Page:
EVENT ENDED

Trump impeachment trial live coverage: Senators ask final questions before critical vote on witnesses

The second and final day of questions comes before a critical vote, expected Friday, on whether to call witnesses.
Image: Speaker Nancy Pelosi and the House voted to send impeachment articles against President Donald Trump to the Senate, where Majority Leader Mitch McConnell officially received the House managers on Tuesday, Jan. 21, 2020.
Speaker Nancy Pelosi and the House voted to send impeachment articles against President Donald Trump to the Senate, where Majority Leader Mitch McConnell officially received the House managers on Tuesday, Jan. 21, 2020.Chelsea Stahl / NBC News

Breaking News Emails

Get breaking news alerts and special reports. The news and stories that matter, delivered weekday mornings.
SUBSCRIBE

Senators on Thursday concluded their final day of questions for House prosecutors and President Donald Trump’s defense team in the president’s impeachment trial before a critical vote, expected Friday, on whether to call witnesses.

The Senate remains divided on the witness issue, with Democrats calling for testimony from ex-national security adviser John Bolton and other top administration officials. Republican leaders are seeking to block additional testimony and documents in a bid for a quick acquittal of Trump.

Senators asked 180 questions Wednesday and Thursday on everything from executive power to the ability to call witnesses — an issue that has lawmakers sharply divided.

Highlights from the impeachment trial so far

Live Blog

Who's paying Rudy? Giuliani's compensation brought up in Senate trial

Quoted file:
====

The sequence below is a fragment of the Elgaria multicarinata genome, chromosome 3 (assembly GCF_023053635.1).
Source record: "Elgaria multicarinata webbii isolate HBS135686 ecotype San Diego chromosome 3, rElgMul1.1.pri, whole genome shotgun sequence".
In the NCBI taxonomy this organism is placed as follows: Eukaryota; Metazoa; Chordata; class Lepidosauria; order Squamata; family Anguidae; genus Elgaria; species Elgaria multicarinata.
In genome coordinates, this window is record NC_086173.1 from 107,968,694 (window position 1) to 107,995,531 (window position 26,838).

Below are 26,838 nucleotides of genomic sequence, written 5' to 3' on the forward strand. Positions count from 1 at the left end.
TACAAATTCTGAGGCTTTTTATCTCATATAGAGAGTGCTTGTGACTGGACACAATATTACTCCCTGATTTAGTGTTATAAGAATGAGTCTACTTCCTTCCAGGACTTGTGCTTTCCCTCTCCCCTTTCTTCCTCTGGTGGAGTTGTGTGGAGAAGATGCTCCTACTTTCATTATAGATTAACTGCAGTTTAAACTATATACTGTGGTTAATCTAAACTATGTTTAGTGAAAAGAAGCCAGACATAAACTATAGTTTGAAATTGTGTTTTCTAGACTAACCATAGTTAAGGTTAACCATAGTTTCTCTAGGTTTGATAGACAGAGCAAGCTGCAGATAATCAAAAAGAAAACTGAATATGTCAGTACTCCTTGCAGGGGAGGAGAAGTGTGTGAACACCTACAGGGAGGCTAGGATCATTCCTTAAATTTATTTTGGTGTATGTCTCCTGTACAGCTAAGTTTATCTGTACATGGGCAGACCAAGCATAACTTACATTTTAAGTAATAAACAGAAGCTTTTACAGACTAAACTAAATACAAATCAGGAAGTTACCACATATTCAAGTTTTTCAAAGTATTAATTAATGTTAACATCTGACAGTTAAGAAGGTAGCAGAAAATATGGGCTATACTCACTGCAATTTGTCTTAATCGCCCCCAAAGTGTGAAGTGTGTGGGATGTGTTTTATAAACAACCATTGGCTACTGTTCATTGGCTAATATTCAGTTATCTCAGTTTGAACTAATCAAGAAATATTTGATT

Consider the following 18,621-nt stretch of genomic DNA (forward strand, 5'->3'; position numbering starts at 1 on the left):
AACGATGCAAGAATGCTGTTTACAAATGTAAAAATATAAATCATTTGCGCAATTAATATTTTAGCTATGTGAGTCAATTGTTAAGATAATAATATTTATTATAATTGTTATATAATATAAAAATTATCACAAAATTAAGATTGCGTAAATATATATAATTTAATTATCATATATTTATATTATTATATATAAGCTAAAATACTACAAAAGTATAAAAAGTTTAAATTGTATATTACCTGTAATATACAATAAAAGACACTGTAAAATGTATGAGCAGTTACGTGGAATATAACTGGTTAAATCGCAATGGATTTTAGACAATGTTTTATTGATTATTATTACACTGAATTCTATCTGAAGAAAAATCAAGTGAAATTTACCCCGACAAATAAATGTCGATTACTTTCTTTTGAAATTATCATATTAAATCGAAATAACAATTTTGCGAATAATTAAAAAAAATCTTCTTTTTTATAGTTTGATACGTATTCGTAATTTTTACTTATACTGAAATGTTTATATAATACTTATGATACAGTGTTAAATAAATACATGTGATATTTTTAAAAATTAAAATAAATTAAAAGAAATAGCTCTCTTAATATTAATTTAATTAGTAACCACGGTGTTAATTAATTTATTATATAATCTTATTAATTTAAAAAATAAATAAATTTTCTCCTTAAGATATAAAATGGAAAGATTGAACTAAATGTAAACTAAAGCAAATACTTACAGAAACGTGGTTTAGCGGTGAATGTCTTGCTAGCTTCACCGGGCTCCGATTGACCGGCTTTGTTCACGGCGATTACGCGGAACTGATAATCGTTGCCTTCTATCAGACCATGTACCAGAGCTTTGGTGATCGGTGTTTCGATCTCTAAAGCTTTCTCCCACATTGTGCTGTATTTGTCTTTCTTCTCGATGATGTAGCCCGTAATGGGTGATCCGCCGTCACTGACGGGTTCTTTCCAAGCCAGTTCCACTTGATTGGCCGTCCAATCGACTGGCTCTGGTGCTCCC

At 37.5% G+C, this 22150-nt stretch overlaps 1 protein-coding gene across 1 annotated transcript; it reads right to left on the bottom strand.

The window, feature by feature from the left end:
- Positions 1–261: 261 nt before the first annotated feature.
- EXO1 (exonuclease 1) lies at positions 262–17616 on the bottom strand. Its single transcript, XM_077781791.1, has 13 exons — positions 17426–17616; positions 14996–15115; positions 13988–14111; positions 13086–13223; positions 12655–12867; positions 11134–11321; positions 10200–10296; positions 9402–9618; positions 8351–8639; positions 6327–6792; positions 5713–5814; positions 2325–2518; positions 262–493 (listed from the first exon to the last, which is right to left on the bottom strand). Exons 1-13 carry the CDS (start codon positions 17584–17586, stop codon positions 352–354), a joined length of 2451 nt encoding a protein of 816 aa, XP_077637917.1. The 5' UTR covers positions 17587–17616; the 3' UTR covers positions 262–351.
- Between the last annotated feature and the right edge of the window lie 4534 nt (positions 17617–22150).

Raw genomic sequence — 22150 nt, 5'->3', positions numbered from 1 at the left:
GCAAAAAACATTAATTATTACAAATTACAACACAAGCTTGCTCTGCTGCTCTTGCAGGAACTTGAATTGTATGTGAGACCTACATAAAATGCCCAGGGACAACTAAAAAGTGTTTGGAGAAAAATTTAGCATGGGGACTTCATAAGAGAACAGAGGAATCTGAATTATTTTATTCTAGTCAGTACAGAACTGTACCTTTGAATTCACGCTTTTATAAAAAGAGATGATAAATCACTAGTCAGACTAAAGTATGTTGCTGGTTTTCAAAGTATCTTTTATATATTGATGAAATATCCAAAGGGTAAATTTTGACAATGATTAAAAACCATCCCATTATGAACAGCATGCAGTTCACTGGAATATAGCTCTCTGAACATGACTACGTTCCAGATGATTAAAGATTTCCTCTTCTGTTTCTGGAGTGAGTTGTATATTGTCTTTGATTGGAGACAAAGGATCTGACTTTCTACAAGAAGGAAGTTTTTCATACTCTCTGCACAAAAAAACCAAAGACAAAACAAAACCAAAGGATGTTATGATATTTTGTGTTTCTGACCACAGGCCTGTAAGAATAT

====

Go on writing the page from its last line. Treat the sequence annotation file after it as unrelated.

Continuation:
Democratic Sens. Jack Reed, Tammy Duckworth and Kamala Harris asked who is paying Trump's personal attorney Rudy Giuliani, whose legal work for the president is unpaid.

Reuters has reported that Giuliani's indicted associate Lev Parnas paid Giuliani $500,000 for consulting related to Parnas' firm. Parnas and another indicted associate, Igor Fruman, worked with Giuliani in Ukraine as part of his efforts there.

Schiff said, "I don't know who's paying Rudy Giuliani's fees," but "if other clients are paying and subsidizing his work in that respect, it raises profound questions."

Sekulow responded by pointing at Hunter Biden sitting on the board of a Ukrainian gas company when his father oversaw Ukraine policy in the Obama administration, adding, "and you're concerned about what Rudy Giuliani, the president's lawyer, was doing when he was over trying to determine what was going on in Ukraine?"

Bondi, Demings get fired up

The energy in the chamber seems flatter on Thursday. Several senators were absent shortly after the proceedings began, and the press and public galleries have lots of empty seats.

That changed, however, when White House lawyer Pam Bondi got up to take a friendly question on the Bidens. After getting criticized online for fumbling through her large binder on Wednesday, Bondi took the podium with just two pages of notes, including Sharpie bullet points, which she read through at a much higher volume than most senators have done. 

In rebuttal, Rep. Val Demings seemed fired up, too, and repeatedly looked directly at Bondi during her response.  

During an answer from Schiff about subpoenas, and when and how they were issued, both Sens. Collins and Murkowski appeared very engaged, listening and taking notes.

Rand Paul criticizes Roberts for rejecting his question, saying it didn't refer to whistleblower

Sen. Rand Paul criticized Chief Justice John Roberts on Thursday after he refused to read Paul's question out loud, apparently because it included the name of the person right-wing media alleges is the whistleblower who set off the impeachment inquiry. 

Paul, a Kentucky Republican, read the question — and the person's name — at a news conference held after he walked out of the president's impeachment trial following Roberts' decision.

Paul, who has repeatedly called for the whistleblower to be identified publicly, claimed he wasn't trying to out the whistleblower with his question, which asked if the person in question had a close relationship with a House committee staffers and had "worked together to plot impeaching the president."

"I think this is an important question, one that deserves to be asked, and makes no reference to anybody who may or may not be a whistleblower," Paul said. 

Paul said he thought Roberts made "an incorrect finding" by failing to read the question, which he'd wanted both House managers and White House lawyers to respond to.

When NBC News asked if he should be attending the trial, Paul said: "Yeah, I will be there very shortly. Thanks for the question."